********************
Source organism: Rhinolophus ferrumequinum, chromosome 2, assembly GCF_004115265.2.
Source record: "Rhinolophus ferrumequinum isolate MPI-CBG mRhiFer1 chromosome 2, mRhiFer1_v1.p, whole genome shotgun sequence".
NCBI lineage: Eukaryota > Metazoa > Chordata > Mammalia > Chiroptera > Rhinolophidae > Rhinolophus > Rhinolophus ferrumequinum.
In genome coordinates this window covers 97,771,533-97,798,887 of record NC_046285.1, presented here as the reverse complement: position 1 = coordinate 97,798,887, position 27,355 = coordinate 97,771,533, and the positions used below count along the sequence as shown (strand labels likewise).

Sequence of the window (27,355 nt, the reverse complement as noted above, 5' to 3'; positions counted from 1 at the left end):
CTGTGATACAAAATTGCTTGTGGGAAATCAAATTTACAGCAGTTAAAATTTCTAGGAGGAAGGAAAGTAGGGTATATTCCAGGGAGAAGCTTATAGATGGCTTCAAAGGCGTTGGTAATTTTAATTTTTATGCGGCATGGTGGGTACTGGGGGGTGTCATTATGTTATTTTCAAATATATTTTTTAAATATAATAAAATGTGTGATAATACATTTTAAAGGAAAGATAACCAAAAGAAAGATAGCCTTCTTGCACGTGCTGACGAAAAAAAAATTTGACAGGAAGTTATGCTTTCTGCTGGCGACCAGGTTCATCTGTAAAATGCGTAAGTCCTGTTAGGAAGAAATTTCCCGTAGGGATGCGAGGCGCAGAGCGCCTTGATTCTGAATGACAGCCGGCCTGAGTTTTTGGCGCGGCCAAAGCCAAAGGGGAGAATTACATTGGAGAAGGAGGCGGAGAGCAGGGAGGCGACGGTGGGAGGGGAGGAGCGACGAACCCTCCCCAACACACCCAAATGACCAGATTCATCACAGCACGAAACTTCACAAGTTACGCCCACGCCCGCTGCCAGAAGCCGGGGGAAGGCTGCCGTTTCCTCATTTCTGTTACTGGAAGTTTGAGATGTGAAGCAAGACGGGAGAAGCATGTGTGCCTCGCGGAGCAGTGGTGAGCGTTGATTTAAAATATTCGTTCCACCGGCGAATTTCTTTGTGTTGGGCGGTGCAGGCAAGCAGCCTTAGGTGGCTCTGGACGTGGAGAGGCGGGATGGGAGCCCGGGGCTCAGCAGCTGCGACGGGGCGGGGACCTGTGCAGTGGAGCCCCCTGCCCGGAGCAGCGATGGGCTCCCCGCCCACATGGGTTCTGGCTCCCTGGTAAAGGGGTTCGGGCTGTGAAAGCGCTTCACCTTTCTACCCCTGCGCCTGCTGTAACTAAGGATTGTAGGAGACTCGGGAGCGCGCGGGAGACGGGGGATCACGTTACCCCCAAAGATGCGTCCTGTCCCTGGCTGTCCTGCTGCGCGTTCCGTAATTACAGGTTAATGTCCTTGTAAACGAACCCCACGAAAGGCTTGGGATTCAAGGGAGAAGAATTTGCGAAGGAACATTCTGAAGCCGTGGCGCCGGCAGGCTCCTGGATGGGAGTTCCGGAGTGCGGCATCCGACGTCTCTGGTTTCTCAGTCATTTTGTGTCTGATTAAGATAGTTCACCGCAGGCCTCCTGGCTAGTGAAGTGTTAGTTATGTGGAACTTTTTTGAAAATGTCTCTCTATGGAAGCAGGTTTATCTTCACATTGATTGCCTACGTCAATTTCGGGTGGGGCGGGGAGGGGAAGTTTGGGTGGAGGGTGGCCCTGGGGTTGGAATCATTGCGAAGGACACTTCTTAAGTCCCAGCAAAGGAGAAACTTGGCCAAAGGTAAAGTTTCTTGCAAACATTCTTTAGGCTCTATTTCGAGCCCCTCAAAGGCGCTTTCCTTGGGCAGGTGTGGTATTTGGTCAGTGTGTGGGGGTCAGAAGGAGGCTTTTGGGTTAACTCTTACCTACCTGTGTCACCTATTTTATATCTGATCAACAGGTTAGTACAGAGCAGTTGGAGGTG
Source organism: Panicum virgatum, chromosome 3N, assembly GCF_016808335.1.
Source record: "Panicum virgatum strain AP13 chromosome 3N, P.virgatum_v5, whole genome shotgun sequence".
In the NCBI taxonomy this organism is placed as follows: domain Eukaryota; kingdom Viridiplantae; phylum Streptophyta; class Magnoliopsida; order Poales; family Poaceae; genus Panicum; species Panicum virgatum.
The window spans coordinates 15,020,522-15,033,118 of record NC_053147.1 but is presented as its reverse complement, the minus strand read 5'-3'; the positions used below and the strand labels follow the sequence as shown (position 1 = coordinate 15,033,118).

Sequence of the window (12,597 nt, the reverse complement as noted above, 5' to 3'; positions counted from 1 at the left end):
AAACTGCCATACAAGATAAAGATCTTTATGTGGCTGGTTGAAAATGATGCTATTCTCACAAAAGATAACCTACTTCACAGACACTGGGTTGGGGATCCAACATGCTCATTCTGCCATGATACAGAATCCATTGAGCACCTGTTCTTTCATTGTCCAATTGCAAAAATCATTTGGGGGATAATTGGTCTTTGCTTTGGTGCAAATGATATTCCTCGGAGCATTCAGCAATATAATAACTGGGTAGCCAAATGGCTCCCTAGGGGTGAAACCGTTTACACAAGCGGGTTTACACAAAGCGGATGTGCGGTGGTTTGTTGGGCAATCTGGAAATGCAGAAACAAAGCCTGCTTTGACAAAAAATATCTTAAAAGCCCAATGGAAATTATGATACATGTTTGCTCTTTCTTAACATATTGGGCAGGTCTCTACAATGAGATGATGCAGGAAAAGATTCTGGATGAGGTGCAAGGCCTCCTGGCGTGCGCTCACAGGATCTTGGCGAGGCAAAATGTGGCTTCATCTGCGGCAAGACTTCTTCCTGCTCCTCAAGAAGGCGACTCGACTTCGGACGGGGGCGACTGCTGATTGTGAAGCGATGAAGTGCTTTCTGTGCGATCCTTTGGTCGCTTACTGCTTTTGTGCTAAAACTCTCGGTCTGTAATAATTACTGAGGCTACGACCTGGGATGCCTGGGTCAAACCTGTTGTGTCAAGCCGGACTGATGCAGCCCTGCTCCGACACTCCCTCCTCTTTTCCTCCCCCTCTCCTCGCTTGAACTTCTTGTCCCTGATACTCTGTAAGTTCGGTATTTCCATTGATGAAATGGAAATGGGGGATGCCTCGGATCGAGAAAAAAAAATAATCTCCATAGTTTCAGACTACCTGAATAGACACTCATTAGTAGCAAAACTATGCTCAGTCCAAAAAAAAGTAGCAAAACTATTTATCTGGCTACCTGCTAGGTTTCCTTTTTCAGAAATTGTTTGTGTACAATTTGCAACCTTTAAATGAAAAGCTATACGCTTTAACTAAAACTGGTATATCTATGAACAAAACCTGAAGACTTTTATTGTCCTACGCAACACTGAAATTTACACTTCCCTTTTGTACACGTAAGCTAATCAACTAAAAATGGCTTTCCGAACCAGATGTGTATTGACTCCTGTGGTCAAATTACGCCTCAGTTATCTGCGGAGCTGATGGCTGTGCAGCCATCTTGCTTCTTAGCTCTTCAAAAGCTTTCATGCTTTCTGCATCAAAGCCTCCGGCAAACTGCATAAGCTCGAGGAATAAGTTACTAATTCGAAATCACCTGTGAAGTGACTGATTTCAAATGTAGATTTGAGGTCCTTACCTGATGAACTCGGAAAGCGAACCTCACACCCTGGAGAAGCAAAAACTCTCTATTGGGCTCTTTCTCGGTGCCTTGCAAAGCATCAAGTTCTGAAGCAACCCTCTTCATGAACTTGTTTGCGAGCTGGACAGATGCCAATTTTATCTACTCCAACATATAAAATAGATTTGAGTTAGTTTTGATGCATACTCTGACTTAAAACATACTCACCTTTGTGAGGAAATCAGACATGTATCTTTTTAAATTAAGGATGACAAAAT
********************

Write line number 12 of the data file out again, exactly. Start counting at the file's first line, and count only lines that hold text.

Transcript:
AAACTGCCATACAAGATAAAGATCTTTATGTGGCTGGTTGAAAATGATGCTATTCTCACAAAAGATAACCTACTTCACAGACACTGGGTTGGGGATCCAACATGCTCATTCTGCCATGATACAGAATCCATTGAGCACCTGTTCTTTCATTGTCCAATTGCAAAAATCATTTGGGGGATAATTGGTCTTTGCTTTGGTGCAAATGATATTCCTCGGAGCATTCAGCAATATAATAACTGGGTAGCCAAATGGCTCCCTAGGGGTGAAACCGTTTACACAAGCGGGTTTACACAAAGCGGATGTGCGGTGGTTTGTTGGGCAATCTGGAAATGCAGAAACAAAGCCTGCTTTGACAAAAAATATCTTAAAAGCCCAATGGAAATTATGATACATGTTTGCTCTTTCTTAACATATTGGGCAGGTCTCTACAATGAGATGATGCAGGAAAAGATTCTGGATGAGGTGCAAGGCCTCCTGGCGTGCGCTCACAGGATCTTGGCGAGGCAAAATGTGGCTTCATCTGCGGCAAGACTTCTTCCTGCTCCTCAAGAAGGCGACTCGACTTCGGACGGGGGCGACTGCTGATTGTGAAGCGATGAAGTGCTTTCTGTGCGATCCTTTGGTCGCTTACTGCTTTTGTGCTAAAACTCTCGGTCTGTAATAATTACTGAGGCTACGACCTGGGATGCCTGGGTCAAACCTGTTGTGTCAAGCCGGACTGATGCAGCCCTGCTCCGACACTCCCTCCTCTTTTCCTCCCCCTCTCCTCGCTTGAACTTCTTGTCCCTGATACTCTGTAAGTTCGGTATTTCCATTGATGAAATGGAAATGGGGGATGCCTCGGATCGAGAAAAAAAAATAATCTCCATAGTTTCAGACTACCTGAATAGACACTCATTAGTAGCAAAACTATGCTCAGTCCAAAAAAAAGTAGCAAAACTATTTATCTGGCTACCTGCTAGGTTTCCTTTTTCAGAAATTGTTTGTGTACAATTTGCAACCTTTAAATGAAAAGCTATACGCTTTAACTAAAACTGGTATATCTATGAACAAAACCTGAAGACTTTTATTGTCCTACGCAACACTGAAATTTACACTTCCCTTTTGTACACGTAAGCTAATCAACTAAAAATGGCTTTCCGAACCAGATGTGTATTGACTCCTGTGGTCAAATTACGCCTCAGTTATCTGCGGAGCTGATGGCTGTGCAGCCATCTTGCTTCTTAGCTCTTCAAAAGCTTTCATGCTTTCTGCATCAAAGCCTCCGGCAAACTGCATAAGCTCGAGGAATAAGTTACTAATTCGAAATCACCTGTGAAGTGACTGATTTCAAATGTAGATTTGAGGTCCTTACCTGATGAACTCGGAAAGCGAACCTCACACCCTGGAGAAGCAAAAACTCTCTATTGGGCTCTTTCTCGGTGCCTTGCAAAGCATCAAGTTCTGAAGCAACCCTCTTCATGAACTTGTTTGCGAGCTGGACAGATGCCAATTTTATCTACTCCAACATATAAAATAGATTTGAGTTAGTTTTGATGCATACTCTGACTTAAAACATACTCACCTTTGTGAGGAAATCAGACATGTATCTTTTTAAATTAAGGATGACAAAAT